Teacher Certification

Confirming a
Teacher's Certification

NYS Database of Teacher Certification

You can search each of your child's teachers to determine their areas of certification. This search is tricky, as you have to spell the teacher's name exactly the way it was when they were certified. Some teachers have changed or hyphenated their last names and others might be using a different first name. If you cannot find a teacher, it is a good idea to learn the "official" spelling of their name.

Parent Request for Teacher Certification Disclosure
http://www.thewcs.org/media/download/Teacher%20Certification% 20Information%20Request%20Form.pdf

Parents may find out the certification of each teacher by filling-out this request form (one per teacher) and submitting it to their child's school.

Regulations and Laws about
Teacher Certification

Teacher Certification
NYC Department of Education
http://schools.nyc.gov/Offices/DHR/TeacherPrincipalSchoolProfessionals /Certification/Teacher+and+School+Professional+Certification.htm

All NYC pedagogical employees, including teachers and school administrators, must maintain valid certification to remain employed.

Chancellor's Regulation 
NYC Department of Education

Part C-200, section 27.a
School teacher means persons who are employed to provide teaching and related services directly to students and who are required by law to hold an appropriate state certificate or city license.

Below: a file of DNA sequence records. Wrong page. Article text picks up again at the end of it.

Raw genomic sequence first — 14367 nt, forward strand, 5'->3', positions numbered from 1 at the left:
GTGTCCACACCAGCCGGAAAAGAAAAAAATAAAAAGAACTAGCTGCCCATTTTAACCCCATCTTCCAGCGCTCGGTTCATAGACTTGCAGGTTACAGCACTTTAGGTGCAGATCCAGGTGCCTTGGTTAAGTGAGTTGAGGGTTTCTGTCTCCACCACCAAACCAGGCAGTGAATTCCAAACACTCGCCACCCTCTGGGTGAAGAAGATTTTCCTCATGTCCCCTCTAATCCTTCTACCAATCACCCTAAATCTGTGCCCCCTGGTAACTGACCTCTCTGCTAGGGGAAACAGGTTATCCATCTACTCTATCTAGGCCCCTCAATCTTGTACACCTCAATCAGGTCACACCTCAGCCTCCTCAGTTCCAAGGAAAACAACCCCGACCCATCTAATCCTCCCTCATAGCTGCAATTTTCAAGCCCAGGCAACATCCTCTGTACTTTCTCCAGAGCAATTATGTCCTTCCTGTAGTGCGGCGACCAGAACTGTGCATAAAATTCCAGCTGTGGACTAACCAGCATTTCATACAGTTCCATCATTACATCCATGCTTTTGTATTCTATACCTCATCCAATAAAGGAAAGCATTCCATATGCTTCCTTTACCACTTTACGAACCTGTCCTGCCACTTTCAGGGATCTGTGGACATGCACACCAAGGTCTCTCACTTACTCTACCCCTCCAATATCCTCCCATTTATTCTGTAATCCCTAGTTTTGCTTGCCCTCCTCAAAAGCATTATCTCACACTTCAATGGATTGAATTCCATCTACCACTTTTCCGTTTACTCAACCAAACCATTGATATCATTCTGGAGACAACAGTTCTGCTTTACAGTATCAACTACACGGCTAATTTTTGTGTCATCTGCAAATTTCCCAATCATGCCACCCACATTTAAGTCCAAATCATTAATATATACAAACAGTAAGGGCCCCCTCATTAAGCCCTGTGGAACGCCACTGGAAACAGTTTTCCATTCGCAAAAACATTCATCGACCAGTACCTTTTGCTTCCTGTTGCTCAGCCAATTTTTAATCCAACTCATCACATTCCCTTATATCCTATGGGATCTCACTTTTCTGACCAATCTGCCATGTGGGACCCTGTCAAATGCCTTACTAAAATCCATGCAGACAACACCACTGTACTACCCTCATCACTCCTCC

Teacher Certification
NYS Education Department

Field Memo #03-2008, Part A
All public school teachers of core academic subjects must:meet New York State certification standards for each teaching assignment (with the exception for certain charter school teachers discussed in Item D1); and be "highly qualified" as defined by the NCLB or IDEA if they are teaching a core academic subject in grades Kindergarten (K) through 12.

US Department of Education

"Highly Qualified" Teachers: To be deemed highly qualified, teachers must have:
1) a bachelor's degree,
2) full state certification or licensure, and
3) prove that they know each subject they teach.

State Requirements: NCLB requires states to
1) measure the extent to which all students have highly qualified teachers, particularly minority and disadvantaged students,
2) adopt goals and plans to ensure all teachers are highly qualified and,
3) publicly report plans and progress in meeting teacher quality goals.

Demonstration of Competency: Teachers (in middle and high school) must prove that they know the subject they teach with:
1) a major in the subject they teach,
2) credits equivalent to a major in the subject,
3) passage of a state-developed test,
4) HOUSSE (for current teachers only, see below),
5) an advanced certification from the state, or 6) a graduate degree.

High, Objective, Uniform State Standard of Evaluation (HOUSSE):
NCLB allows states to develop an additional way for current teachers to demonstrate subject-matter competency and meet highly qualified teacher requirements. Proof may consist of a combination of teaching experience, professional development, and knowledge in the subject garnered over time in the profession.

NCLB definition of "highly qualified" teacher 
United Federation of Teachers

The federal law requires that all teachers of core academic subjects meet three basic requirements:
1. Hold a bachelor’s degree, AND
2. Hold full state certification (provisional, professional, or master teacher), AND
3. Demonstrate subject matter competency in the core academic subject (s) taught.